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kings of men, their departure is a meteor of fire, which pours its red course from the desert, over the bosom of night.
“ He is mixed with the warriors of old, those fires that have hid their heads. At times shall they come forth in song. Not forgot has the warrior failed. He has not seen, Sul-malla, the fall of a beam of his own: no fair-haired son in his blood, young troubler of the field. I am lonely, young branch of Lumon, I may hear the voice of the feeble, when my strength shall have failed in years, for young Oscar has ceased on his field.”_••••
Sul-malla returned to her own country. She makes a considerable figure in another poem; her behaviour in that piece, accounts for that partial regard with which the poet ought to speak of her throughout Temora. P. 232. v. 526. Bha aomadh r.an sluagh ris an treun
Ri guth an tìr fein thar na stuaidh.] Before I finish my notes, it may not be altogether improper to obviate an objection, which may be made to the credibility of the story of Temora. It may be asked, whether it is probable, that Fingal could perform such actions as are ascribed to him in this book, at an age when his grandson, Oscar, had acquired so much reputation in arms. To this it may be answered, that Fingal was but very young (Book IV.) when he took to wife Roscrana, who soon after became the mother of Ossian. Ossian was also extremely young when he married Ever-allin, the mother of Oscar. Tradition relates, that Fingal was but eighteen years old at the birth of his son Ossian ; and that Ossian was much about the same age, when Oscar, his son, was born. Oscar perhaps might be about twenty, when he was killed in the battle of Gabhra (Book I.); so the age of Fingal, when the decisive battle was fought between him and Cathmor, was just fifty-six years. In those times of activity and health, the natural strength and vigour of a man was little abated, at such an age ; so that there is nothing improbable in the actions of Fingal, as related in this book.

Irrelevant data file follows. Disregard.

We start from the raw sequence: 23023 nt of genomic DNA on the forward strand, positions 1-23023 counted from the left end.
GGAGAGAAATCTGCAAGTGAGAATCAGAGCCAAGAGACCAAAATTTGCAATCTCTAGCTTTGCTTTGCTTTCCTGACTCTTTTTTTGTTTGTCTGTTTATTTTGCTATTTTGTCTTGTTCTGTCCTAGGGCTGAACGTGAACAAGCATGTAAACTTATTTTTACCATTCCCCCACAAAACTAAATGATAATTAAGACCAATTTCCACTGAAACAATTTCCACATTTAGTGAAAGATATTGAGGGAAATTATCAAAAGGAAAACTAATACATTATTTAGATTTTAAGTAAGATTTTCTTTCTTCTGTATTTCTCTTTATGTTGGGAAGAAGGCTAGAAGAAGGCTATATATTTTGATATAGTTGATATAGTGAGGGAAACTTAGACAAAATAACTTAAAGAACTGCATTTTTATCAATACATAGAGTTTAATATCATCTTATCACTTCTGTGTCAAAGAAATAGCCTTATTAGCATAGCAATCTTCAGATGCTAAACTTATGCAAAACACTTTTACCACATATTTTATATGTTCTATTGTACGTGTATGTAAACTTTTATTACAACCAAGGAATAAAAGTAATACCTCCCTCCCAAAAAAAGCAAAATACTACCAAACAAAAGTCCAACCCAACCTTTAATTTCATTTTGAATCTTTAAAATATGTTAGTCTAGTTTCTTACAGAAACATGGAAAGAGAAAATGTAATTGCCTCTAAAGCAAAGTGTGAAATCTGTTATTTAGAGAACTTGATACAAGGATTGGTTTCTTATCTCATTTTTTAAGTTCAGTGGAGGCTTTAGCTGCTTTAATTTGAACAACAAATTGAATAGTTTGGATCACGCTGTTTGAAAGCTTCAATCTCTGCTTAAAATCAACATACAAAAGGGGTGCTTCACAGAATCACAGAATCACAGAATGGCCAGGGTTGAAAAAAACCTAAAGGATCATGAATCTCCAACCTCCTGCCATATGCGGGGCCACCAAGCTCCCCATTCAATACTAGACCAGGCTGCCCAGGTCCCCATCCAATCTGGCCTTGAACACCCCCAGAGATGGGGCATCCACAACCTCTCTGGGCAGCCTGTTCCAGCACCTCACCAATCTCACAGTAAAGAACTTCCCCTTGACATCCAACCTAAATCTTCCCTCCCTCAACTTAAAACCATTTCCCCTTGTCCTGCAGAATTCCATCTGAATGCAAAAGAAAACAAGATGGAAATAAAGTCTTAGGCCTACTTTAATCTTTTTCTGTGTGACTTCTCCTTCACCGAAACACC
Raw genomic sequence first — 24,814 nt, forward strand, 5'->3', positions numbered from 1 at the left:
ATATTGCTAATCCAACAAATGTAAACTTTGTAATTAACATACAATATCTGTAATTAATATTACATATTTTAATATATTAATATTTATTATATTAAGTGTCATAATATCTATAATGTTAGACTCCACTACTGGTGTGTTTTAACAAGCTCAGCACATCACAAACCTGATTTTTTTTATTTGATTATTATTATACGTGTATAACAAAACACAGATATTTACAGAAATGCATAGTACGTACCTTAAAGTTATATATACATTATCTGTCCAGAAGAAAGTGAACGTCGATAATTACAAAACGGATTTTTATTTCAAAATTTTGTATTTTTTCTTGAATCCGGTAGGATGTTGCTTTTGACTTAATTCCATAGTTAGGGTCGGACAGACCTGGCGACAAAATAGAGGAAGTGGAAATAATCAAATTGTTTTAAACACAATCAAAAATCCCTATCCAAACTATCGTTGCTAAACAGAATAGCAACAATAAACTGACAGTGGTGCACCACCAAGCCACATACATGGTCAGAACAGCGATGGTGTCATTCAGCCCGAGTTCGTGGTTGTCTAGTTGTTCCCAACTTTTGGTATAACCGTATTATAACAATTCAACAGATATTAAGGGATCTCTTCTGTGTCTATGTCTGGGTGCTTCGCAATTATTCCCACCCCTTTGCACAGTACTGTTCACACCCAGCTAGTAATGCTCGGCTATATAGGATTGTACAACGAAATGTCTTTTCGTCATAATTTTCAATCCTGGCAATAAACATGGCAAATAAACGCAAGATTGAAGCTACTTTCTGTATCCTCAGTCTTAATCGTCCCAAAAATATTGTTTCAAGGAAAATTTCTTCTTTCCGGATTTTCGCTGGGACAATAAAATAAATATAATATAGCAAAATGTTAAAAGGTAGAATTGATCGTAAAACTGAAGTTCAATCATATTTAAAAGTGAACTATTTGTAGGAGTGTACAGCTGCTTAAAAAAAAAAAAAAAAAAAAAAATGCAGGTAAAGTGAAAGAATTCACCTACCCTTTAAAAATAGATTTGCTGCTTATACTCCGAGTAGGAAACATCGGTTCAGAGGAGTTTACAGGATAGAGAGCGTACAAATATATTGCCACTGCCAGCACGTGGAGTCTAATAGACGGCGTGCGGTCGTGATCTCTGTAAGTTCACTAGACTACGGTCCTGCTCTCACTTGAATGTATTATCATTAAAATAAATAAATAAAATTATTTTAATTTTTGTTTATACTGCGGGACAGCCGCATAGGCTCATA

NOTES TO CONLAOCH AND CUTHONA.
P. 244. v. 50. CUTHONN a' caoidh fada shuas.] Cuthonn was the daughter of Rumar whom Toscar had carried away by force. Cuthonn signifies the mournful sound of the waves ; a poetical name, given her on account of her mourning to the sound of the waves; her name in tradition is Gorm-huil, the blue-eyed maid. P. 244. v. 59. Chunnaic mi, Fherguith gun bheud,
An taibhs' dona bha bhreun o'n oiche ;] It was long thought, in the north of Scotland, that storms were raised by the ghosts of the deceased. This notion is still entertained by the vulgar; for they think that whirlwinds, and sudden squalls of wind, are occasioned by spirits, who transport themselves, in that manner, from one place to another.
P. 246. v. 69. Mor Ronnan.] Maronnan was the brother of Toscar.
P. 246. v. 76. Selma. Selmath, beautiful to behold, the name of Toscar's residence, on the coast of Ulster, near the mountain Cromla.
P. 244. v. 76. Ithonn.] Ithunn is compounded of I, an island, and tonn, a wave, the island of waves, one of the uninhabited western isles, probably the island of Tiree.
P. 252, v. 145, Tighcaol.] Tigh-caol, or caol tigh, the narrow house, so often mentioned in the poems of Ossian, signifies the grave. P. 252. v. 160. Sheall a mhathair air a sgiath air balla
A's bha snamh na fald'y a còir.] It was the opinion of the times, that the arms left by the heroes at home, became bloody the very instant their owners were killed, though at ever so great a distance.
(FROM THE ITALIAN)
ABBÉ CESAROTTI'S HISTORICAL AND CRITICAL DISSERTATION, Respecting the Controversy on the Authenticity of
BY JOHN M'ARTHUR, LL. D.
ONE OF THE COMMITTEE OF THE HIGHLAND SOCIETY OF LONDON,
APPOINTED TO SUPERINTEND THE PUBLICATION OF
OSSIAN IN THE ORIGINAL GAELIC.
With Notes and Observations by the Translator.